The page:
Introduce rent controls to save tenants and taxpayers money, says think-tank

2nd January 2015

img

Tenants should be allowed to stay in rented accommodation for as long as they need with their rent capped in line with inflation, a think-tank has said.

 

Think-tank Civitas has expressed concern about rising rents and said action needs to be taken to help tenants as the private rental sector grows.

 

By 2032 the private rental sector will account for more than one third of UK housing stock as buying a home is pushed further out of reach for many.

 

Civitas said that on average renters spend 40% of their income on their rent and there are fears that this proportion will grow as landlords take advantage of a housing shortage to push up rents.

 

In order to combat the problem Civitas has called for a new regulatory regime that would give tenants the right to stay in their home for as long as they want and guarantee that their rent would not be increased above the level of inflation.

 

Author of the report Daniel Bentley said: ‘As private renting grows it is important to ensure that it offers a fair deal to those who have little choice but to rely on it.’

 

Housing minister Brandon Lewis said that rents have fallen in real terms every year since 2010 but that more needed to be done to ‘create a bigger better private rented sector’.

 

‘The last thing we want to do is introduce new rent controls, which in the past led the private sector to shrink dramatically, reducing the choice for tenants,’ he said.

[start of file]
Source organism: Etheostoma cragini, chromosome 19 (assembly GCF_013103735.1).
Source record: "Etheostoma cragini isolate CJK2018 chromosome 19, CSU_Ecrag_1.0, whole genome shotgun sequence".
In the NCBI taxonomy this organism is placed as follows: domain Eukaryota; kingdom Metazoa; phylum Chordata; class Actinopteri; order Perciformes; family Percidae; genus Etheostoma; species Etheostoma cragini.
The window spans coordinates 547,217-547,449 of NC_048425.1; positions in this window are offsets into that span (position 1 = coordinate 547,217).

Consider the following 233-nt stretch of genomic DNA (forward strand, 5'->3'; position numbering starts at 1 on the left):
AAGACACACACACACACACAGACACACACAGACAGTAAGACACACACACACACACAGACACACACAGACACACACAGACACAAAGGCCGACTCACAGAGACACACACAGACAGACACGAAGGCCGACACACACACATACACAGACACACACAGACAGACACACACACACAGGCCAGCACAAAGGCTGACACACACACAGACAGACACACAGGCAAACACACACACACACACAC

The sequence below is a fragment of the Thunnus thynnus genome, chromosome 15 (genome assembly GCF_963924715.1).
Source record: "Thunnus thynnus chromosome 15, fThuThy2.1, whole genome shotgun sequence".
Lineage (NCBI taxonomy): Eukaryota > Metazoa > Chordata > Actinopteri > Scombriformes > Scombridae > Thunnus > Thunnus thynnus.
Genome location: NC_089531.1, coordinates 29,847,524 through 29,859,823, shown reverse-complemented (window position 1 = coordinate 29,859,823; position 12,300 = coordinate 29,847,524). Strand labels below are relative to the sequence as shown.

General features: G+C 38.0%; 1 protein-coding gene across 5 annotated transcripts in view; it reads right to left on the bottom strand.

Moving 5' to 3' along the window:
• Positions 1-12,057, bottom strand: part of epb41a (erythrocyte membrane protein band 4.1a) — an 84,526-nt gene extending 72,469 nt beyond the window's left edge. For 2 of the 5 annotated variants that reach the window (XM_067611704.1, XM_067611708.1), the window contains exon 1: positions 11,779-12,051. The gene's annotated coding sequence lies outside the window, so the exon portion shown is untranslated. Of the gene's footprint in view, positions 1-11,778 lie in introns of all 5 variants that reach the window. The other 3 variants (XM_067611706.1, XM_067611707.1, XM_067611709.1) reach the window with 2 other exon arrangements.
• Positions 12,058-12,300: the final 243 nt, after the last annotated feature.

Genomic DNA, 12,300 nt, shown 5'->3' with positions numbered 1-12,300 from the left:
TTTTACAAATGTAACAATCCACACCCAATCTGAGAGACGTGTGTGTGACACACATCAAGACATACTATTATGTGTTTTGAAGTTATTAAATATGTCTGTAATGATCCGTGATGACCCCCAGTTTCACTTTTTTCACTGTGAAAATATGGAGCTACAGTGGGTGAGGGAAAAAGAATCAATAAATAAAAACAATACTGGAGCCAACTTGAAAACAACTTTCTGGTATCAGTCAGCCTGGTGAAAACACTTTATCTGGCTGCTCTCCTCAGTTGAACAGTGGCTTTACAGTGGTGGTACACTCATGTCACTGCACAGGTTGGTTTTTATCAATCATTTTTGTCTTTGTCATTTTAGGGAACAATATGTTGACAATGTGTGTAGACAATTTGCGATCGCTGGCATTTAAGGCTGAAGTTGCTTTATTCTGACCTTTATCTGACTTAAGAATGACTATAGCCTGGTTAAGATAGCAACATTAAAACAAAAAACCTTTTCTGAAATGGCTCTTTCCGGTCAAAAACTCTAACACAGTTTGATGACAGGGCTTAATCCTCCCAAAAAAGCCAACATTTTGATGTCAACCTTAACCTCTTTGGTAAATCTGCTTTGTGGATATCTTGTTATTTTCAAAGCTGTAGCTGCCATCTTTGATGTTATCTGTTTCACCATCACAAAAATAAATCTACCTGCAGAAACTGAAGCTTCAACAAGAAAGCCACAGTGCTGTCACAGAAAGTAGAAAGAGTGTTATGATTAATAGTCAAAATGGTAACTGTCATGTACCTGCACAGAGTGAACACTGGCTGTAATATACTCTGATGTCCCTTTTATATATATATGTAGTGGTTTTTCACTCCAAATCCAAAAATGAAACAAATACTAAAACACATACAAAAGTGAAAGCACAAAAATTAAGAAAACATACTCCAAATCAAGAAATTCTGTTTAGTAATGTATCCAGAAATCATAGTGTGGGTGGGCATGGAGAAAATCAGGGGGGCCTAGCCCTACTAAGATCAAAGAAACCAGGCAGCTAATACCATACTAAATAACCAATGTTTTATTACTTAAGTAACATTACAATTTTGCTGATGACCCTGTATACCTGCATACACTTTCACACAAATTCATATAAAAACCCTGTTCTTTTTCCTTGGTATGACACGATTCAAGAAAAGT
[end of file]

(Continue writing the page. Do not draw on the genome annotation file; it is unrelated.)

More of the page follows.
While Civitas’ recommendations may concern landlords it believes the plan would save taxpayers money.

 

The level of housing benefit paid out increased to £9.5 billion last year and Bentley said a ‘vicious cycle’ is being created where low income households claiming benefits in popular areas are propping up rent inflation by distorting the market.

 

 

 

2 thoughts on “Introduce rent controls to save tenants and taxpayers money, says think-tank”

  1. Noo 2 Economics says:

    “…a ‘vicious cycle’ is being created where low income households claiming
    benefits in popular areas are propping up rent inflation by distorting
    the market.” Quite right, I know a landlord who deliberately targets social security recipients via the types of properties he buys to rent and sifting out non social security recipients at application stage. He knows all the rules on the minimum he has to do with a house to extract the maximum rent/housing benefit from the Local Authority.

    Effectively, he makes his living exclusively from public funds although his business is counted as part of the private sector. If Housing benefit were to stop his mini empire would collapse in a matter of weeks.

    The problem with rent freezes is that it would drive landlords out as they pay higher prices for property but are not allowed to increase their chargeable rents to cover the cost of the extra money borrowed.

    A serious approach would have to include house price freezes too which I for one, as a home owner, would have no problem with, but then, I bought my house to live in, not to make money on.

  2. David Lilley says:

    Housing Benefit is more than £9.5b, its £23.8b.

    Housing Benefit

    From Wikipedia, the free encyclopedia

    “Housing Benefit is a means tested social security benefit in the UK that is intended to help meet housing costs for rented accommodation. It is the second biggest cost for the taxpayer, totalling £23.8billion in 2013-14 – almost 30% of the entire welfare bill.[1]”

    Wikipedi is also wrong. Housing benefit is not the biggest cost to the taxpayer when total gov spend is £739b.

Leave a Reply

Your email address will not be published. Required fields are marked *